] suggest that albumin administration may reduce the incidence of renal failure and mortality in patients with SBP, but recommended further studies to define the optimal doses and the subgroup of patients for whom albumin is highly indicated. In our study, renal dysfunction was independently related with mortality and this finding supports the importance of improving the systemic hemodynamics and, thus, of renal function during the treatment of SBP.
According to the PMN cell count carried out at 48-h diagnostic paracentesis, cefotaxime-suggested as the first-line empiric antibiotic treatment-failed in more than 40% of SBP episodes. The need for changing antibiotic treatment is higher than that reported in previous studies[30–35
Although the cases with a positive culture were few (only 9 out of 29 patients), in these episodes the percentage of treatment failure of the initial therapy with cefotaxime was similar to that of the entire series (44%). In these patients, cefotaxime failed because the isolated organisms were intrinsically resistant to cefotaxime (as enterococci) or capable of degrading the expanded-spectrum cephalosporins (as ESBL-producing E. coli
or Amp C β-lactamase producing Enterobacter
species) or bacteria with a inherent insufficient susceptibility to cefotaxime (as Staphylococcus aureus
). If this small subgroup is to be considered representative of the organisms currently involved in the development of SBP, our study supports the possibility that, in recent years, the microbial etiology of SBP is changing, as it seems to have more generally occurred for bacterial infections of these kinds of patients[14
]. In our hospital, a recent survey[36
] on 4769 samples collected for bacterial isolation from April to September 2006, showed a high prevalence of ESBL-producing enterobacteriacae as an emergent cause of infections. In particular, among the ESBL-positive E. coli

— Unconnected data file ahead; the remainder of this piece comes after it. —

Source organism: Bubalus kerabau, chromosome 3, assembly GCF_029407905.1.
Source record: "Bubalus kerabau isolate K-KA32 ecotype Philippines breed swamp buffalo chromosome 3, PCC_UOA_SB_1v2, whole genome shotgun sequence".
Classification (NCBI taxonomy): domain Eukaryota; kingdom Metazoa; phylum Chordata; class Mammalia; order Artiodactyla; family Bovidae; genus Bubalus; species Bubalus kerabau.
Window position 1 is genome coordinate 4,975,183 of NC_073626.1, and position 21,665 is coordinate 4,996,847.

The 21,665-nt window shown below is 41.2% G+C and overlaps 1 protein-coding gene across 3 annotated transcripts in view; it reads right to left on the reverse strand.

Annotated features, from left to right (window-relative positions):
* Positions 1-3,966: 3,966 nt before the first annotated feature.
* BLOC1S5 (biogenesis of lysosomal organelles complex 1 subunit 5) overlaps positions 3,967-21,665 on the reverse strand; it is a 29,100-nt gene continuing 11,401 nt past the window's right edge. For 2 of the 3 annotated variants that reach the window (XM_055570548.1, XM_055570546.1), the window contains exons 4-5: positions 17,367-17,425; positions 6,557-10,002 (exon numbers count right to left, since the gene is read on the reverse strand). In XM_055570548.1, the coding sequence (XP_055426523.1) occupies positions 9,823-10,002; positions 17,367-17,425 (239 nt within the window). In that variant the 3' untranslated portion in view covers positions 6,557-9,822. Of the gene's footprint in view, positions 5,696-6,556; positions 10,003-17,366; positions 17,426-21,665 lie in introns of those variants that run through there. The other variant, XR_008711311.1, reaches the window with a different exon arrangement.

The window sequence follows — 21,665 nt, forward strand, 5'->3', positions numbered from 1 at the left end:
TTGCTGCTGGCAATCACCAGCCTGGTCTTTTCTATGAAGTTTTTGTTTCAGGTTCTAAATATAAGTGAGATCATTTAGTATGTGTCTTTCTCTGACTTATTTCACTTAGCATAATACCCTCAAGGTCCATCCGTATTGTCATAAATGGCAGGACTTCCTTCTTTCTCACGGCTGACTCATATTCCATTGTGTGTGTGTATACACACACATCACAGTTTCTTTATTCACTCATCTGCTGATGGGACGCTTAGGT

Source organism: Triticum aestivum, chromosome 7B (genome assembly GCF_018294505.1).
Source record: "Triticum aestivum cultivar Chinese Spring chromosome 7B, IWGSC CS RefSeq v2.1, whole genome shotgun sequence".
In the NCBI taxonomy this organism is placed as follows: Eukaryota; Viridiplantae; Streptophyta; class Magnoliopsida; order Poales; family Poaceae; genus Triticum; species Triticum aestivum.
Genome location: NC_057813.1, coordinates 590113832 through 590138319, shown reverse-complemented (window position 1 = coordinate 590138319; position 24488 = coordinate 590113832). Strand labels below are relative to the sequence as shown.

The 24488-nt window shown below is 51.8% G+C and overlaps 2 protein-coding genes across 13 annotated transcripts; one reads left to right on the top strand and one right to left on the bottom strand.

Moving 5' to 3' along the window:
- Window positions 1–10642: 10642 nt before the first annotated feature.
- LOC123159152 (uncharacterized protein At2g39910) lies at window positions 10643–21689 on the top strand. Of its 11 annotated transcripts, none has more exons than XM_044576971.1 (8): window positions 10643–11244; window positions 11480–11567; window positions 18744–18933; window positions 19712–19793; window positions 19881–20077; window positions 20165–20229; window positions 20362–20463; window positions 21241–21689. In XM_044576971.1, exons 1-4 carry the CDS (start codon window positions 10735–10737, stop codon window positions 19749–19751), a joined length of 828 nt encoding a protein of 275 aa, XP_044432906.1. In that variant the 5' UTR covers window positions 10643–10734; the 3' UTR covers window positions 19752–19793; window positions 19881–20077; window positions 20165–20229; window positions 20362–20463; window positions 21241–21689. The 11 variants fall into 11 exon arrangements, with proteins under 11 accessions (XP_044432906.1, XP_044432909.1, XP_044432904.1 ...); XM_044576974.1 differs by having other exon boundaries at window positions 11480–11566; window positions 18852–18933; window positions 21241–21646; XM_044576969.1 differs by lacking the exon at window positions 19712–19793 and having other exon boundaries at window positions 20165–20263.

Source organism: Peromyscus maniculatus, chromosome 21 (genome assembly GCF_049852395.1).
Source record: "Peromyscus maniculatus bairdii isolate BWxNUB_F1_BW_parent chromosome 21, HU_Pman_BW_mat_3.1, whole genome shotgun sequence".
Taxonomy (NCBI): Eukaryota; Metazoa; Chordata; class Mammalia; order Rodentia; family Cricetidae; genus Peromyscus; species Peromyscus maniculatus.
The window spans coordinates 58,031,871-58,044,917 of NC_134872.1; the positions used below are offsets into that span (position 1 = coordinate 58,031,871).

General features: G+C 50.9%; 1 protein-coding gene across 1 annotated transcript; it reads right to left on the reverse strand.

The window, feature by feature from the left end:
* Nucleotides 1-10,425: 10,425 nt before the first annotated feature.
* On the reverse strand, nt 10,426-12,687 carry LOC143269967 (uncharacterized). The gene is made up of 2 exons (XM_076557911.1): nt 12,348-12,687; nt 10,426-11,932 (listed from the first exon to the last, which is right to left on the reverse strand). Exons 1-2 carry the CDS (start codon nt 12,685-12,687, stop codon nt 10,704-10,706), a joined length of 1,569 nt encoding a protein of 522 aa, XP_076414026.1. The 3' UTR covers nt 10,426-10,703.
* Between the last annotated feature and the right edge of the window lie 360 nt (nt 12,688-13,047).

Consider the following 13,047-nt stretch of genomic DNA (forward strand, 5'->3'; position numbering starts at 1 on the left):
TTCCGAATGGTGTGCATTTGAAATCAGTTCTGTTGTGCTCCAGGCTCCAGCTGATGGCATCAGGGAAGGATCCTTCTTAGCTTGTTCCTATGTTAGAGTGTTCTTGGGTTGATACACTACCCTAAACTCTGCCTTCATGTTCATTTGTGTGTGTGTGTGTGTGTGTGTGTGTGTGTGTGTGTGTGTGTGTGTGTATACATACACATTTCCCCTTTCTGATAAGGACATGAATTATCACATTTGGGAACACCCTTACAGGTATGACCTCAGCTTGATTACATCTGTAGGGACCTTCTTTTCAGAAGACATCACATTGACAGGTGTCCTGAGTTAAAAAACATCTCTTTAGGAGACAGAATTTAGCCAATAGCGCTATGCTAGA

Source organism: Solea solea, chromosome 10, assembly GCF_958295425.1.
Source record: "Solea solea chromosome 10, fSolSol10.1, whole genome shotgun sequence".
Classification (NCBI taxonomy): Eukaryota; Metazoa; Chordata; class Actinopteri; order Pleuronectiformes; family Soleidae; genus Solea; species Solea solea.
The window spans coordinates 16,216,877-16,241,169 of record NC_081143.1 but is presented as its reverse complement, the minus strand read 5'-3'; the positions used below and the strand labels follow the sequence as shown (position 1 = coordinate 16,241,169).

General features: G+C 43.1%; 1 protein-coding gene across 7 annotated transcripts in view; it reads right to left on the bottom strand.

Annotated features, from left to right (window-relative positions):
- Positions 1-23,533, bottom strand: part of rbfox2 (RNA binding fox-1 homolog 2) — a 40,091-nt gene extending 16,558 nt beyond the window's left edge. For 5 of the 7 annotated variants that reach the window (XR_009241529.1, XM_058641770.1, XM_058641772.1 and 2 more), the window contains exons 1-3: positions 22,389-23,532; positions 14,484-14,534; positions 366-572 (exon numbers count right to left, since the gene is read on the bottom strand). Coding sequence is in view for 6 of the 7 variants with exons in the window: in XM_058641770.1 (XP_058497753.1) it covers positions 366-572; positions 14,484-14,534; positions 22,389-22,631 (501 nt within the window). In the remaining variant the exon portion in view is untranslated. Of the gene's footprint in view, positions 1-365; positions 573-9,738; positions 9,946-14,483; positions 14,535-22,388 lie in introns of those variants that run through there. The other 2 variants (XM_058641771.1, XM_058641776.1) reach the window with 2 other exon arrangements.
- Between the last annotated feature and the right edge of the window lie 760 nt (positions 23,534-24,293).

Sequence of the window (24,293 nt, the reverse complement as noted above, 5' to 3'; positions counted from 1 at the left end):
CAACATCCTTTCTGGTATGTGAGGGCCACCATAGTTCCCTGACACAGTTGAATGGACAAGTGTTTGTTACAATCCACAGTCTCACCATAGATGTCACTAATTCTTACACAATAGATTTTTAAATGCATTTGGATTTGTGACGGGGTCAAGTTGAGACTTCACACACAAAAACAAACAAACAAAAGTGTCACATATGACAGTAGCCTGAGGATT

, strains with CTX-M -lactamases, specifically able to hydrolyze cefotaxime, were the most diffused. It is interesting to note that, although in the majority of our patients SBP was defined as “community-acquired” and nosocomial infections-defined as an infection of ascitic fluid diagnosed after a first negative ascitic fluid analysis-were not prevalent in the group resistant to cefotaxime, the above organisms are typically nosocomial. In other words, the episodes of SBP resistant to cefotaxime may be considered as healthcare-related infections[37
], probably due to the fact that compromised patients, as the cirrhotic patients included in the present study, have the frequent need of hospital assistance including outpatient visits, diagnostic invasive examinations, day-hospital admissions, etc
., which may facilitate contact with nosocomial antibiotic-resistant pathogens. These considerations should induce a change in our approach aimed not only at changing the first line antibiotic therapy in SBP, but also at reducing and making the patients’ access to the hospital more appropriate and rational.
In conclusion, an approach to SBP based on ascitic fluid PMN cell count is correct and valid in the clinical practice for both starting promptly the antibiotic treatment and evaluating its efficacy. However, the initial treatment with cefotaxime failed more frequently than expected. These results should promote investigations aimed at identifying different approaches. The antibiotics used for the empiric initial treatment should be chosen among those able to control infections which are often healthcare-related and thus sustained by antibiotic-resistant bacteria. The characteristics of bacterial infection in a given geographical area and community should be taken into account. Therefore, the generalization of our findings, which are derived by a monocentric study, deserves further investigations.